If we don't dramatically alter the way we educate students, there will be more examples of students leaving the traditional school system to start or join emerging companies. Articles like the NY Times' 'The Youngest Technorati,' make me worry that students will see dropping out as the better option. Students in articles like these are exceptions, not rules.
Happy Friday! Now that my time in DC has come to an end, I have some extra time to devote to creative side projects. I've decided to start an experiment. For the next 10 Fridays (including today), I'm going to publish a collection of the great things that I've come across on my travels around the web. This was inspired from reading the Swiss Miss blog. Most of the links will be education themed, but I reserve the right to bend the rules a bit. Whether people read this or not, I believe it's important to exercise my curation mussels from time to time.
- NYTimes: Learning to Think Outside the Box
- 10 Rejection Letters sent to Famous People
- Colleges Need to Act Like Startups — Or Risk Becoming Obsolete
- Behind Google Maps' Intuitive New Design
- The Science of Our Warped Perception of Time, Animated
- Is a True Shazam-for-Shopping App Within Reach? (this would be crazy)
I recently had the opportunity to give an Ignite talk at the State Department's "Tech @ State" conference. This was my first time giving a presentation using the Ignite format. If you're not familiar with Ignites, they are 5-minute presentations where the slides automatically advance every 20 seconds, whether you're finished making your last point or not.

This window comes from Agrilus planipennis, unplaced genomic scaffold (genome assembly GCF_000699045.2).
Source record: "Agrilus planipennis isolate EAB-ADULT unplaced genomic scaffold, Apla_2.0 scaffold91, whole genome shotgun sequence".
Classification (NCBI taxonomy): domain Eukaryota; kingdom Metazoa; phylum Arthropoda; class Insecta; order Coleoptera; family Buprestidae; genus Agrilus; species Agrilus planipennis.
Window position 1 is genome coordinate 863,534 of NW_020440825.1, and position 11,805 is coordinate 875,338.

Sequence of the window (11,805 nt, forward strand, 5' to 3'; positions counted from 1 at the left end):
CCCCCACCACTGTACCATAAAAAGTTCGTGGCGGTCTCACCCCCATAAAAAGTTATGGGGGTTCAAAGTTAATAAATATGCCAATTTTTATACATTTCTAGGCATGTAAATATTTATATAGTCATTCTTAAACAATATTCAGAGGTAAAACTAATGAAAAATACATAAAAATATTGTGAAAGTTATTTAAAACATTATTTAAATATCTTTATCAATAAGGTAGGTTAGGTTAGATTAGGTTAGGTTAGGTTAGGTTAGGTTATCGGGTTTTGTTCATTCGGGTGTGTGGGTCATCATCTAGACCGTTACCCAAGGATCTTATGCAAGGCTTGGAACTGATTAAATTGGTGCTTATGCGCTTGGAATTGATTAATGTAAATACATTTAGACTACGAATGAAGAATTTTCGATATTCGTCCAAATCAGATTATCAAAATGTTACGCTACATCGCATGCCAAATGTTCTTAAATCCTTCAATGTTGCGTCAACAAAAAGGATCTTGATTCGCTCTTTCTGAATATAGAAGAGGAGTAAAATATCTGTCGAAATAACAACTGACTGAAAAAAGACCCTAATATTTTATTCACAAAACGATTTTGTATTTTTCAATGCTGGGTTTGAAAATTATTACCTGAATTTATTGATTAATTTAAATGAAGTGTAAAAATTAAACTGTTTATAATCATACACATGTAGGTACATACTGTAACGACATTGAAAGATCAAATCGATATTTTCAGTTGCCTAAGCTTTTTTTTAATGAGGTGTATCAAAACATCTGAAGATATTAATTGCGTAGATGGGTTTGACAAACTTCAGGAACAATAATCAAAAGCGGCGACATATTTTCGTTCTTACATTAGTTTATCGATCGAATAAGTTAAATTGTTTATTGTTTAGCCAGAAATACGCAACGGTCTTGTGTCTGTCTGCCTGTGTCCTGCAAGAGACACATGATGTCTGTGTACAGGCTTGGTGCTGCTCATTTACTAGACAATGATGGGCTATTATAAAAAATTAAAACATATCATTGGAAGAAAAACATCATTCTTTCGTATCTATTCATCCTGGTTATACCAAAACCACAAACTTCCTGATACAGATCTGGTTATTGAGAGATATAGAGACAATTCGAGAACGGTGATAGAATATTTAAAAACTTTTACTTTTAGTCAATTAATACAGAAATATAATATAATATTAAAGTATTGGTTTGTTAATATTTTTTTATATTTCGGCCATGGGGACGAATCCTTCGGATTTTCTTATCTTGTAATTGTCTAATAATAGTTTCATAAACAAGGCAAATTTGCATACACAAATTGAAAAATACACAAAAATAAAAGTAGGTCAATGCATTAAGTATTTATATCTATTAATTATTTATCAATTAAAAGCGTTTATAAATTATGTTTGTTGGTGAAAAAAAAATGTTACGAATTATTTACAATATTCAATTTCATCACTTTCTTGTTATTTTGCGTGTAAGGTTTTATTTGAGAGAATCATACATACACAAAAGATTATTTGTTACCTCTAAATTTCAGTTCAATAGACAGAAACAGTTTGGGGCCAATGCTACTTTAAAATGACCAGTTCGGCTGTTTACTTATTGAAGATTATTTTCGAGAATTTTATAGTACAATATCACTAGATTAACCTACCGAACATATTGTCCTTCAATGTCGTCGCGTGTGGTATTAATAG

The talk I gave was on "Moonshots in Education," and I presented three big ideas for education. If we are serious about reforming the education system, then we need to consider eliminating grade, grade levels, and rethink the concept of a classroom--see the talk for why I think this is necessary.
The next time I give a presentation I will try not to move around quite as much, remember to breathe and ask for a hands-free microphone. :)
I couldn't be more excited about the White House [Student] Film Festival. The event is an opportunity to hear from students around the country about why it is important to have access to technology both in and out of the classroom. Students use technology tools to create, discover, and learn. As subjects like computational thinking, coding, biotech, and online publishing become larger parts of the curriculum, we are undermining a students potential by restricting access or not making the necessary infrastructure investments.
Bridging the technology access gap requires and "all hands on deck" approach. If we are to once again lead the world in college graduation rates it is important that the teachers in our country have all the tools and digital content solutions at their disposal.
As we move into February, be on the lookout on social media for great students videos. Be sure to follow the White House on Tumblr, Instagram, and check in periodically to the WH Film Festival website.
The White House is seeking nominations for connected educators who are out there everyday making dents in the education universe. A small group of dedicated educators will be invite to the White House to share their stories from the front lines of change and brainstorm how we can enlist the next generation of connected educators.
Hope to see you soon!
Here are my favorite speeches for the 50th anniversary celebration of the March on Washington